This did not though deter the staff from making the room a little more personal and patient friendly. There was a kind message on a white board, colorful privacy curtains and a smile on everyone’s face.
When the nurse used a piece of equipment she always told us what it was for, how she was going to use it on our son and the result she expected to see.
We all use specialized tools in our professions to make our work easier and more efficient. What is mundane to your could be exotic and intimidating to your client. Remember this when you expose any part of your tools to your client.
Have a specific tool for setting appointments? Running reports? Preparing quotes? Tracking progress? Be clear on what they should expect to receive from you, how to best interact with it or interpret what they see. Remind them of how it will help you exceed their expectations.
Introduction to the Support Team
We had several people come in and out of our room. They were from both the nursing staff and the surgical support team. Each group had a lot of questions. Many of the questions overlapped. My wife and I appreciated it when the team would ask each other the common questions first. If they did not have an answer amongst themselves they would then ask us.
Their exchanges got us familiar with the terminology. Their humor was great to witness and infectious. They together helped entertain our son who had found himself in strange surroundings.
No one likes answering the same questions over and over again. Be transparent as you exchange information with your team. This will give your new client an opportunity to confirm details where necessary. It will also help your new client build familiarity with your team.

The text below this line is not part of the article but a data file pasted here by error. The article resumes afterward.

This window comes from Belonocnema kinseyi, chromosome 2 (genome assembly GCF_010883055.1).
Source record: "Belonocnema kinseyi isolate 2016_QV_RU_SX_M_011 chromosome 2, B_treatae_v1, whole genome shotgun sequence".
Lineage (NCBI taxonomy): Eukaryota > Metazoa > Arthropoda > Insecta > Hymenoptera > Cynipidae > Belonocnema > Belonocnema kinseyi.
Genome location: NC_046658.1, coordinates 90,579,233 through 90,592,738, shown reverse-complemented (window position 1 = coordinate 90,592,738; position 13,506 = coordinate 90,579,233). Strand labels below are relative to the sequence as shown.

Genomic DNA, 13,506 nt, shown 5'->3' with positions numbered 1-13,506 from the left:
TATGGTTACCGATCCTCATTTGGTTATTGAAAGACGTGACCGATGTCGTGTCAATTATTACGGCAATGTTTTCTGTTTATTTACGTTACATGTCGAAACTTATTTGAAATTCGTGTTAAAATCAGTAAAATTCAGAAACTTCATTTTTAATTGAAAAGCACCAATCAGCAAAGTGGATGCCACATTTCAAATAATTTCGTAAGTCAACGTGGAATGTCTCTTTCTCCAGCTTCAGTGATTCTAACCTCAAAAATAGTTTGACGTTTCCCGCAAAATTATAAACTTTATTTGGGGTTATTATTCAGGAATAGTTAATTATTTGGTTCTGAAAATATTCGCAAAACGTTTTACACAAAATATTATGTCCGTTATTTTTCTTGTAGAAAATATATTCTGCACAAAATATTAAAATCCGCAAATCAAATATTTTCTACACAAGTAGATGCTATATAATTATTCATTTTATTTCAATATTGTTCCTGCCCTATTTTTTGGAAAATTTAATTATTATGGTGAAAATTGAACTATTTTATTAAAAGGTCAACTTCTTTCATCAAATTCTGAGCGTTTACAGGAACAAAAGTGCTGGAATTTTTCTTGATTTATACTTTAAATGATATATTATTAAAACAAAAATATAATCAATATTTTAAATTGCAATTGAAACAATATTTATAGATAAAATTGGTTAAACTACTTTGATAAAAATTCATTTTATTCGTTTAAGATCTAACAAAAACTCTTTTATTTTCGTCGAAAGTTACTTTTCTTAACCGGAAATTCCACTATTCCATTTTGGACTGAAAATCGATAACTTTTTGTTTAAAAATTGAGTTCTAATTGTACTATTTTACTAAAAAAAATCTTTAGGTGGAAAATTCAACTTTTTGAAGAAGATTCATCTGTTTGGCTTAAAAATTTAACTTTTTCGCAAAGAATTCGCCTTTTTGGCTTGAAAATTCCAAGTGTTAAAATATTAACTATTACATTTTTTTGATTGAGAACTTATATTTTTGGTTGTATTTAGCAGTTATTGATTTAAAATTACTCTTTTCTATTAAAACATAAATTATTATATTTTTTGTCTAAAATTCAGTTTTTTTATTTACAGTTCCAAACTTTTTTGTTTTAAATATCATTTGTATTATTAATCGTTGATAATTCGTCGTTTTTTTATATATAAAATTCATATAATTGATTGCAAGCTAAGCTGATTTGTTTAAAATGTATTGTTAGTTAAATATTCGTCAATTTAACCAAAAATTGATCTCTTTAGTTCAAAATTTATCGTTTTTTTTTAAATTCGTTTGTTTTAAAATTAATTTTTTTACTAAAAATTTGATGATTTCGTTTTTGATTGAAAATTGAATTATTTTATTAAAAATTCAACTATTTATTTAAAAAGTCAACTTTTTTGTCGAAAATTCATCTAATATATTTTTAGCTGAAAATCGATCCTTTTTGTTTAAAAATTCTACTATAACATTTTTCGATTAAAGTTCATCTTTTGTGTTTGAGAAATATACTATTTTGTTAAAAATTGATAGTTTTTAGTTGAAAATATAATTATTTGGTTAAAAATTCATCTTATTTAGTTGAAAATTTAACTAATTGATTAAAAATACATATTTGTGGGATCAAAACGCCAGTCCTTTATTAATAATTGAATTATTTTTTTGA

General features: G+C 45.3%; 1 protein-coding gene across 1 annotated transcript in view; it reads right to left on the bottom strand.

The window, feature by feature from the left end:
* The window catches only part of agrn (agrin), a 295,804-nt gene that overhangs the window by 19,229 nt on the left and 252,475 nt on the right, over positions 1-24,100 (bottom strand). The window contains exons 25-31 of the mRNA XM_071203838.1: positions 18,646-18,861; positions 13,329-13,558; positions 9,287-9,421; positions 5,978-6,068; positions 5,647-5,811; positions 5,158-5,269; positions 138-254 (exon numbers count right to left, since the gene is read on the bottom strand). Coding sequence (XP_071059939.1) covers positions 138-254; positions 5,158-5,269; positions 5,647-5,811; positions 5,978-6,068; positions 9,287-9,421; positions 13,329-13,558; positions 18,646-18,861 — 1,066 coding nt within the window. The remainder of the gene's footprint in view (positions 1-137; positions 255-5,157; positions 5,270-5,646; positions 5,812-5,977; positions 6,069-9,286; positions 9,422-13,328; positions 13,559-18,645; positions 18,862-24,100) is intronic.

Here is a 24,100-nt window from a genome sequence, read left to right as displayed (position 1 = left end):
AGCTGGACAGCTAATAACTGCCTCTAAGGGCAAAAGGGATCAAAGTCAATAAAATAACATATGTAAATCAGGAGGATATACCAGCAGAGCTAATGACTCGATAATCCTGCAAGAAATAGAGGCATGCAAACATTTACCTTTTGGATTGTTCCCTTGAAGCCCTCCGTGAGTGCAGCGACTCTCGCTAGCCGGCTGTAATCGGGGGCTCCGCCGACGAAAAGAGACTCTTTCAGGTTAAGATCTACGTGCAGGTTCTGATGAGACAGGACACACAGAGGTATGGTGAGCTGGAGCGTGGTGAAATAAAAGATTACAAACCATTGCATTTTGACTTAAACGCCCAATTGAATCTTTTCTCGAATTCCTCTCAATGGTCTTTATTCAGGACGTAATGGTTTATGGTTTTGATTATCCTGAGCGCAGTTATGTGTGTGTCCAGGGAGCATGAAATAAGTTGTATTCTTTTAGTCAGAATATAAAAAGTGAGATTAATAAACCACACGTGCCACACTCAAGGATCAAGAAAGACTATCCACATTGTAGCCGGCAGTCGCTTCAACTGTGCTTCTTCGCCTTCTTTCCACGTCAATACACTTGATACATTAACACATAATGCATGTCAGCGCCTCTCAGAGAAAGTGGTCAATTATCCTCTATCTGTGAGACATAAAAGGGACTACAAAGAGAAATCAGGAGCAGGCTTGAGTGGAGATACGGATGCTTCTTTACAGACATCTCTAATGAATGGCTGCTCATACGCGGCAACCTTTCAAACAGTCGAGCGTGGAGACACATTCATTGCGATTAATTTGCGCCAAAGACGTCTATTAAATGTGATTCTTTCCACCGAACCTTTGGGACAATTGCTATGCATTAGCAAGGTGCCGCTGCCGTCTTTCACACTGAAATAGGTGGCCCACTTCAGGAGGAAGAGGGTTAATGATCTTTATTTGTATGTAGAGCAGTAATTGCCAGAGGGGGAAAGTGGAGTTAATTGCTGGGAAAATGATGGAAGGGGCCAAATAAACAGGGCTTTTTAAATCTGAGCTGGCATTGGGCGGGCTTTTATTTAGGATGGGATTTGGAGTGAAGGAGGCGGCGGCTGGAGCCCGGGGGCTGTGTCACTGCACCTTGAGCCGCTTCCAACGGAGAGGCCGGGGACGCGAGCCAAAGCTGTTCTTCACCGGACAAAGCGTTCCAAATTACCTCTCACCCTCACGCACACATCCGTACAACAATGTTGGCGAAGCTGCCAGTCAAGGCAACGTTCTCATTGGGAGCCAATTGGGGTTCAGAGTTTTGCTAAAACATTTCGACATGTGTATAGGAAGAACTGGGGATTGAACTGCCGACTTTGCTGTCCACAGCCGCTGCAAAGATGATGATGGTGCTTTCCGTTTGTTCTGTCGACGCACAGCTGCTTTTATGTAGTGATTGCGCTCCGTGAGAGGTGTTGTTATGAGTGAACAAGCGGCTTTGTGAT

Let your client see how comfortable and confident you are with your team.
Meeting the Surgeon
It was finally time to meet the surgeon. We had favorable expectations due to our experience thus far.
When we met the surgeon he did several things:
- He welcomed us
- He laid out what he was going to do
- He spoke on our responsibilities post op for a speedy recovery
- He gave us space for questions and
- He promised to touch base again after the procedure.
I thought back on our encounter with the surgeon and concluded that he did not do much of note. There was nothing that was unique about our encounter.
The surgeon was not as warm or patient friendly as his support staff but by no means was he cold. I would say that he was efficient. This could have turned me off from him but it did not. This was in large part due to everything that had led up to our exchange with him. His team had built up credibility in their capabilities and trustworthiness.
Treating your client well from the beginning of the relationship builds up credibility. This credibility can serve as a layer of protection around this new relationship. This is as well transferable.
The quality of the experience your clients have with you plays a big part in how long their stay with you. Answer their spoken and unspoken doubts, be transparent and have a client friendly approach. This will help build trust and in turn credibility which will protect your relationship. All great parts of a long and referral worthy relationship.